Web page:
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Facilitating Faculty Success: Outcomes and Cost Benefit of the UCSD National Center of Leadership in Academic Medicine

Wingard, Deborah L.; Garman, Karen A.; Reznik, Vivian

Section Editor(s): Stern, David MD

Academic Medicine:
Papers: Professional Development
Abstract

Problem and Background. In 1998, the University of California San Diego (UCSD) was selected as one of four National Centers of Leadership in Academic Medicine (NCLAM) to develop a structured mentoring program for junior faculty.

Method. Participants were surveyed at the beginning and end of the seven-month program, and one-four years after. The institution provided financial information. Four primary outcomes associated with participation in NCLAM were assessed: whether participants stayed at UCSD, whether they stayed in academic medicine, improved confidence in skills, and cost-effectiveness.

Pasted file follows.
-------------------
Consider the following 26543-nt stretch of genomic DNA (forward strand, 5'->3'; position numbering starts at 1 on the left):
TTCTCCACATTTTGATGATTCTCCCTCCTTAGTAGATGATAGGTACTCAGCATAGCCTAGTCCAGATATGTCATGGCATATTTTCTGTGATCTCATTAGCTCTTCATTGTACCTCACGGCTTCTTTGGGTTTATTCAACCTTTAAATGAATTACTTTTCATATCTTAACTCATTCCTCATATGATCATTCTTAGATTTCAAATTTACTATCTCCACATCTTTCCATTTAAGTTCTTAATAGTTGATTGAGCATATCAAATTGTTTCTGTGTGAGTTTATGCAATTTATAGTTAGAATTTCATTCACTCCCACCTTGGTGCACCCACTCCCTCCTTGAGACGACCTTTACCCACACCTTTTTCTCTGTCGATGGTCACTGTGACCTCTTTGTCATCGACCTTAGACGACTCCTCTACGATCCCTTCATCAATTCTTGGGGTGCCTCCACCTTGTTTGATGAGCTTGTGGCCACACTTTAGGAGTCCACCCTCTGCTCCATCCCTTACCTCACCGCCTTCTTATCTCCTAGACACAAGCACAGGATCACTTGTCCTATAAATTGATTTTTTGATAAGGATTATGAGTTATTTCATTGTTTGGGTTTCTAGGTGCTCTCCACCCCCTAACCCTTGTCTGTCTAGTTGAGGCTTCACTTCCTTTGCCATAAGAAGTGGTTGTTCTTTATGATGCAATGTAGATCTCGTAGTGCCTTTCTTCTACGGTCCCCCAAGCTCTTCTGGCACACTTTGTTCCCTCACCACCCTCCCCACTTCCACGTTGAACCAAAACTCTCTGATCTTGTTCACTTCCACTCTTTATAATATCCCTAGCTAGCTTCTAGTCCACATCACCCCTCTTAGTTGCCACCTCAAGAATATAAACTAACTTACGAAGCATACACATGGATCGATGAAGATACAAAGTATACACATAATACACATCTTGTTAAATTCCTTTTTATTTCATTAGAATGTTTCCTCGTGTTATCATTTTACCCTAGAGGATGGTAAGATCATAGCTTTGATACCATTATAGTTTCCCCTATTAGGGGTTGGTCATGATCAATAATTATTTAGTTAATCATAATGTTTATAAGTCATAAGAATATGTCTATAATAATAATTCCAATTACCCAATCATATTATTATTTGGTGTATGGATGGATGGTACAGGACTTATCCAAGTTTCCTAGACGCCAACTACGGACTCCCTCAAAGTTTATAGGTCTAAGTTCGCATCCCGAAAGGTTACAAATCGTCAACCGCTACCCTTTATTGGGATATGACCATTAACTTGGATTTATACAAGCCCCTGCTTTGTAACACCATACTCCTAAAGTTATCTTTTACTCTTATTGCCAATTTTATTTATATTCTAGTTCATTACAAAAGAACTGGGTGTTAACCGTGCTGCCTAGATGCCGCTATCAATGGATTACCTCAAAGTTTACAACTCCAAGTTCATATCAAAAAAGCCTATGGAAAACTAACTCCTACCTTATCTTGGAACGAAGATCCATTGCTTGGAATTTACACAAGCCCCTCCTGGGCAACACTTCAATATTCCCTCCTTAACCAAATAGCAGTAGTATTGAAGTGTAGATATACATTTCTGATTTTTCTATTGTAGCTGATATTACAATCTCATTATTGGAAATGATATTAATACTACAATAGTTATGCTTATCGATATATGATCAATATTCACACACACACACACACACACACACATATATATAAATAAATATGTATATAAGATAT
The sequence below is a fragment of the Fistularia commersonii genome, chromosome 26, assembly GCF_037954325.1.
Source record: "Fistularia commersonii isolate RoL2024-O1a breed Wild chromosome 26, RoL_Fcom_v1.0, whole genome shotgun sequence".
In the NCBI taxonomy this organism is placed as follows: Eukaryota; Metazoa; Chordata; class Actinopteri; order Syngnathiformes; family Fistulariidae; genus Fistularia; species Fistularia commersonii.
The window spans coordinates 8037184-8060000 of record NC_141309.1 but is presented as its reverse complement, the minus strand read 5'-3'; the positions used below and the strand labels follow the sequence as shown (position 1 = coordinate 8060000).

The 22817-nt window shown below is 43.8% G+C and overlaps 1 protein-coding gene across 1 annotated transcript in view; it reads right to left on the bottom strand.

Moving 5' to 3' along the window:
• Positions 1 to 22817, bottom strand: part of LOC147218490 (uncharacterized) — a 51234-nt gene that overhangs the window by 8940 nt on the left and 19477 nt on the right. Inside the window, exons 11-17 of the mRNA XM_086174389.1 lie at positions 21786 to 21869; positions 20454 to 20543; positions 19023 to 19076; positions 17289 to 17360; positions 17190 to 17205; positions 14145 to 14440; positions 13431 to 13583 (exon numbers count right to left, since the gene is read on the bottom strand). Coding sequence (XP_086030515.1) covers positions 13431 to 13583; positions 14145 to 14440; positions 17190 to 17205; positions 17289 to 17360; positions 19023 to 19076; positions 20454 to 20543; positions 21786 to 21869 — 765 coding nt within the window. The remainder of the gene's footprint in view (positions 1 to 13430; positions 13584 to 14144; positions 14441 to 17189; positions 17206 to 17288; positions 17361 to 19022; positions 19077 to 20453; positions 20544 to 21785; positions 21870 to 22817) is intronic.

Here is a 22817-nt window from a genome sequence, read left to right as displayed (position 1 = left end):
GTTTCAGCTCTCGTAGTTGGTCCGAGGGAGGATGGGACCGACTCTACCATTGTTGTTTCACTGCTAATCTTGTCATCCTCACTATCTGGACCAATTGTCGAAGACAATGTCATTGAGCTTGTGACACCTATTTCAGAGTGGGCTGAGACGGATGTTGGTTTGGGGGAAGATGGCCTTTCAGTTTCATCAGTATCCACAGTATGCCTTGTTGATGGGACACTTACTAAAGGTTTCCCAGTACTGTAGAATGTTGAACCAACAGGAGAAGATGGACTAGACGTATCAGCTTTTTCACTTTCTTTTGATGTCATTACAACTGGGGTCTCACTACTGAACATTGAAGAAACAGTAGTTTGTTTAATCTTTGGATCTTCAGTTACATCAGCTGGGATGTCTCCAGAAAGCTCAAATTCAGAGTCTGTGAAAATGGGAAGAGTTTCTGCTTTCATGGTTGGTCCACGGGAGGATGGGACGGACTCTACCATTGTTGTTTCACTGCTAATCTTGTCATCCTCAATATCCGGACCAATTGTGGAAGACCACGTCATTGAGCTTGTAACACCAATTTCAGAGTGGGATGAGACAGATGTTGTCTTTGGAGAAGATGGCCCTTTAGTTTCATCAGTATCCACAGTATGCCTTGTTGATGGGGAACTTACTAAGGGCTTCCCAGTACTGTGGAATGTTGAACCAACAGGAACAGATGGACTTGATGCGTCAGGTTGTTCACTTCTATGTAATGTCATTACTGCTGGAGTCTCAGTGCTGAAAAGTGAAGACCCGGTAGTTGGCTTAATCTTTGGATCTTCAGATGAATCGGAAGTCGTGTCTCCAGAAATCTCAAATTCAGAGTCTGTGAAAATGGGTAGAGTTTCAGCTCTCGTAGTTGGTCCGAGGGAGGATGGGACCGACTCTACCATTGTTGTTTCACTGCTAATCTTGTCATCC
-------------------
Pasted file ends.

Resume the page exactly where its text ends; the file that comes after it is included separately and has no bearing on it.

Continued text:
Results. Among 67 participants, 85% remained at UCSD and 93% in academic medicine. Their confidence in skills needed for academic success improved: 53% personal leadership, 19% research, 33% teaching, and 76% administration. Given improved retention rates, savings in recruitment was greater than cost of the program.

Conclusions. Structured mentoring can be a cost-effective way to improve skills needed for academic success and retention in academic medicine.

Author Information

Partially supported by the Office of Women's Health, U.S. Public Health Service (Grant #282–98-0051), and the Health Resources and Services Administration, U.S. Public Health Service (Grant #5 D34 HPO2060)

Correspondence: Deborah L. Wingard, PhD, 9500 Gilman Drive, La Jolla, CA 92093-0607; e-mail: 〈dwingard@ucsd.edu.〉

© 2004 Association of American Medical Colleges